Prosecutors also highlighted how Auernheimer, in a video posted on his website, boasted how he had caused a one billion change in Amazon.com's market capitalization through his trolling activities. "So a billion dollars changed hands as a result of my trolling and I'm very, very glad to know such insignificant things on the Internet can have such a drastic, far reaching effects."
Prosecutors presented several chat transcripts between Auernheimer and Spitler to bolster their claim that the two hackers extracted the data to attract publicity to their activities, and to promote themselves within the hacker community and the media at large.
In Wednesday's pre-sentencing memo, Auernheimer's lawyers sought leniency on the grounds that the exploit did not cause any damage to AT&T. They noted that the two hacker had not subverted any passwords or used any malware to gain access to the data. They disputed AT&Ts claim that the incident had cost the company more than $73,000.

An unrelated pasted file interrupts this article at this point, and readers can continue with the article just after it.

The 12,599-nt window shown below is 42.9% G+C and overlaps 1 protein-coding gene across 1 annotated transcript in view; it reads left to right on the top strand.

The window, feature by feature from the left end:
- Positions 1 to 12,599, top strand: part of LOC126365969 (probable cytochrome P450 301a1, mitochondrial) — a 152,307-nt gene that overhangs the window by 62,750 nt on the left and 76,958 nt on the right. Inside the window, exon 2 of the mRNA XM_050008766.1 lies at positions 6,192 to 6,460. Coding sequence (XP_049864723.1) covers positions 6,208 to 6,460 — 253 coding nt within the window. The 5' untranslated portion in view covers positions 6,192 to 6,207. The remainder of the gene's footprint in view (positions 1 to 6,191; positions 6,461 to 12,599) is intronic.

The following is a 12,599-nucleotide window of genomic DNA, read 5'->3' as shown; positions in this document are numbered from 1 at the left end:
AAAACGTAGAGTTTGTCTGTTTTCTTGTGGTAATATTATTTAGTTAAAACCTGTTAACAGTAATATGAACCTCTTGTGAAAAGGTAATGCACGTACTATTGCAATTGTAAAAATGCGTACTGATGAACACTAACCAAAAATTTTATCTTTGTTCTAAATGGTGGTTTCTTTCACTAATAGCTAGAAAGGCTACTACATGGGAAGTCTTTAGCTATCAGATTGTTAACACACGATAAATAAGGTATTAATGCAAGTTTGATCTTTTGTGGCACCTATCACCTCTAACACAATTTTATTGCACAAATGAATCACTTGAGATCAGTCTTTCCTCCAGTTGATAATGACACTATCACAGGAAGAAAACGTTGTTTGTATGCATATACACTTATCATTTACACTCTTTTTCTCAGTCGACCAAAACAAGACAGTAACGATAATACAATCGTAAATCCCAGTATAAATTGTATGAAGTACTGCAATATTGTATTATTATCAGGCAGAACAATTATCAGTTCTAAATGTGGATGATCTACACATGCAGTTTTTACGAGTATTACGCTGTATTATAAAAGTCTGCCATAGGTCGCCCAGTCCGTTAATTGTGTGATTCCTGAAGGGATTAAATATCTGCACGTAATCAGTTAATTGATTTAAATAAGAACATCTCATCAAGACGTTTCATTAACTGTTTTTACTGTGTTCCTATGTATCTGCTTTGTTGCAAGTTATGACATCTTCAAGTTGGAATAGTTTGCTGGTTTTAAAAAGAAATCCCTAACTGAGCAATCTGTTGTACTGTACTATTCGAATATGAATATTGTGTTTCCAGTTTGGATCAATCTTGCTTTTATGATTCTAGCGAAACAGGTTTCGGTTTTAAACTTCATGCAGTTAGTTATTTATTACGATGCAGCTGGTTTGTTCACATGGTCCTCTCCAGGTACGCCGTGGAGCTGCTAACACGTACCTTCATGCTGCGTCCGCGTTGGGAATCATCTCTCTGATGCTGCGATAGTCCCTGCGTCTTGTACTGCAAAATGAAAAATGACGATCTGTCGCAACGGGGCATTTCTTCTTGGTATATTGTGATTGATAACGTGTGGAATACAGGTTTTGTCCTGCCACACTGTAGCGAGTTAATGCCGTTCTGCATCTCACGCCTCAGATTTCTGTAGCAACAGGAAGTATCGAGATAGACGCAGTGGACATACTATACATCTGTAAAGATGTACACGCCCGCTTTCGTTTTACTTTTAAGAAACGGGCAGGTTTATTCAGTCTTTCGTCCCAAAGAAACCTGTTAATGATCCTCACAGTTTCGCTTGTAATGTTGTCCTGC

In their memo, Auernheimer's layers noted that the costs AT&T incurred were related to the company's duplicative efforts to notify affected iPad users of the compromise. The company had already informed the affected users by email of the incident but then needlessly followed them up with a mailed notification, they claimed.
The memo quotes an AT&T investigator as saying he believe no case existed because the breach did not involve any circumvention of AT&T's security controls. Rather it merely exploited a poorly implemented feature on AT&T's networks that allowed the data to be easily acceesed.
Jaikumar Vijayan covers data security and privacy issues, financial services security and e-voting for Computerworld. Follow Jaikumar on Twitter at @jaivijayan or subscribe to Jaikumar's RSS feed. His e-mail address is firstname.lastname@example.org.
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